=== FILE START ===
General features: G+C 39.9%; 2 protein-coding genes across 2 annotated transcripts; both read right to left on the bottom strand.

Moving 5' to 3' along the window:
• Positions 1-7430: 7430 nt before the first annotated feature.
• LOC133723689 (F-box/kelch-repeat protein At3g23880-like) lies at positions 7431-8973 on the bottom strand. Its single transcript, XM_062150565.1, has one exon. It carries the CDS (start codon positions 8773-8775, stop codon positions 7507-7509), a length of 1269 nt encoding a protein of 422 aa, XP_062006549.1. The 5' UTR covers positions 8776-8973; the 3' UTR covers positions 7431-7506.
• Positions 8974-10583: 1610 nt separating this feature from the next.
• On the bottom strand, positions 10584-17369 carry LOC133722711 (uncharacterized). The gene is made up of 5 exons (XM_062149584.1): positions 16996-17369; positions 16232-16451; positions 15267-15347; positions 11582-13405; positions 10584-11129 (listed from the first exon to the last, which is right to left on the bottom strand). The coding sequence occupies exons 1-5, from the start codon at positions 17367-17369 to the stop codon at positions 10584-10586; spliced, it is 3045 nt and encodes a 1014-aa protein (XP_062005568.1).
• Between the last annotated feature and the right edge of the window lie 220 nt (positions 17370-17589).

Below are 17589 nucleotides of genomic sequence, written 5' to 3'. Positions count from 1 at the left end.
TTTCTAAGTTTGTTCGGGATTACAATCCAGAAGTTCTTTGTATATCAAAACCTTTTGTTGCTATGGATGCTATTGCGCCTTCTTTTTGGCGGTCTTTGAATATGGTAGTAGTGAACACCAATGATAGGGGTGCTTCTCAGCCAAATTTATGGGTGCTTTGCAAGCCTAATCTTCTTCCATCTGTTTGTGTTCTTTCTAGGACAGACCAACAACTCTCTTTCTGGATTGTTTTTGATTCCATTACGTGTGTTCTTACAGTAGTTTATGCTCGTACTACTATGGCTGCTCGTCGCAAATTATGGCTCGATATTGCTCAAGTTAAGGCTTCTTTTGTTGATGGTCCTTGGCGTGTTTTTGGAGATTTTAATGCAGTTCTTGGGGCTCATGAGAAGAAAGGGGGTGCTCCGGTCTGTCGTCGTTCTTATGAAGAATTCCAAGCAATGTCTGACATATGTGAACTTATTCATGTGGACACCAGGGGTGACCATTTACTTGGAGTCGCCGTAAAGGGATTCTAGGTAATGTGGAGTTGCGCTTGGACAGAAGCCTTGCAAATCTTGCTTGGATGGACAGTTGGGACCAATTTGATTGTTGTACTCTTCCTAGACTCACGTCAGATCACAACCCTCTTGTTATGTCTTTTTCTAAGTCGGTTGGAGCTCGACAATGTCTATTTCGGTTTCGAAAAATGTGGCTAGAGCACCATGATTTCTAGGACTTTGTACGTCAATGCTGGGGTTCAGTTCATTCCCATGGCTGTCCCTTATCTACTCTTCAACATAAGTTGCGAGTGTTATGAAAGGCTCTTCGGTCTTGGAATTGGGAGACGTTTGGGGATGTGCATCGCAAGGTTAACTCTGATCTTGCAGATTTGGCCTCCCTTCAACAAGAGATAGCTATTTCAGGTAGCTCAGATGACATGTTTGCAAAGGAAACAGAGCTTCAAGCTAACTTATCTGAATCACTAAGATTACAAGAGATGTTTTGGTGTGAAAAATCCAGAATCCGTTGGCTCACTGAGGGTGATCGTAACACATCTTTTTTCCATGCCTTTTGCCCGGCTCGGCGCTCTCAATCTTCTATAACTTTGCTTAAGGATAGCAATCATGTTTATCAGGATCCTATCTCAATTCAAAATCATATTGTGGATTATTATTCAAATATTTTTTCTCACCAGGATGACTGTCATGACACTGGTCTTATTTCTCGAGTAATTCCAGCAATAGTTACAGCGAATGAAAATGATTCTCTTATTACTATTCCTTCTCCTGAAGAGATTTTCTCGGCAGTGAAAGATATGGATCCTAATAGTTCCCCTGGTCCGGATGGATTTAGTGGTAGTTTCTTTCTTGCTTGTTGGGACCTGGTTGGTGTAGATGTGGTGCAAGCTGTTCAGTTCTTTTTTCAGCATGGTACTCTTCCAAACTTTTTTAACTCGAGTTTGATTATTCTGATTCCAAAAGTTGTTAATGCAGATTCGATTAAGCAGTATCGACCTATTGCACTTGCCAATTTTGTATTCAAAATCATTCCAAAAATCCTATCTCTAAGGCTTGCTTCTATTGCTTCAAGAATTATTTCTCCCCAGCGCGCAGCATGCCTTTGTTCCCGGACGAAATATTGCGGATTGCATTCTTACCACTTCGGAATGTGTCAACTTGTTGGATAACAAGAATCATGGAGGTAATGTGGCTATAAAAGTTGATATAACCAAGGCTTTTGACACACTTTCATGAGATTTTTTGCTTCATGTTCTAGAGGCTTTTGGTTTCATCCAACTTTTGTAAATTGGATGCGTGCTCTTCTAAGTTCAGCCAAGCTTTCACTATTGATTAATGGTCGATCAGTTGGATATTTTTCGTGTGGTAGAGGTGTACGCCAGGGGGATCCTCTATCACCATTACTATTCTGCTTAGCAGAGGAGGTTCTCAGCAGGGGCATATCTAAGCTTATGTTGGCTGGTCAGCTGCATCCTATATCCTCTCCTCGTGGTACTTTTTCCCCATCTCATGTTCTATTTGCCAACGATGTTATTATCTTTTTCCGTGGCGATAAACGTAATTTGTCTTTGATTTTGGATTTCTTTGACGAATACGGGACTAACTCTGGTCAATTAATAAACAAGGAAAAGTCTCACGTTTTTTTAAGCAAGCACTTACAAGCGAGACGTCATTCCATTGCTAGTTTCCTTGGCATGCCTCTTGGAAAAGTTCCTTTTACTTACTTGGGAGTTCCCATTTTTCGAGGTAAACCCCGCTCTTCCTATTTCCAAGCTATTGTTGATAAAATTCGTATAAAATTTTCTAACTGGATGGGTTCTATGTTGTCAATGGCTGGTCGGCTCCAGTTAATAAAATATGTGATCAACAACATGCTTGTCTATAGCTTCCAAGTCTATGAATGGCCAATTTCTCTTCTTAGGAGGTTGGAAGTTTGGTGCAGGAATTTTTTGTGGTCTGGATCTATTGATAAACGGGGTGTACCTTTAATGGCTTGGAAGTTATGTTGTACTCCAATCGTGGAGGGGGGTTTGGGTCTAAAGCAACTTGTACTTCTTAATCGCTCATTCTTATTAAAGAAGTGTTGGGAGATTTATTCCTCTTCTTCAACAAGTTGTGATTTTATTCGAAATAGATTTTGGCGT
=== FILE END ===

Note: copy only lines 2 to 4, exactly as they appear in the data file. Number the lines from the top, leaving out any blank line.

Moving 5' to 3' along the window:
• Positions 1-7430: 7430 nt before the first annotated feature.
• LOC133723689 (F-box/kelch-repeat protein At3g23880-like) lies at positions 7431-8973 on the bottom strand. Its single transcript, XM_062150565.1, has one exon. It carries the CDS (start codon positions 8773-8775, stop codon positions 7507-7509), a length of 1269 nt encoding a protein of 422 aa, XP_062006549.1. The 5' UTR covers positions 8776-8973; the 3' UTR covers positions 7431-7506.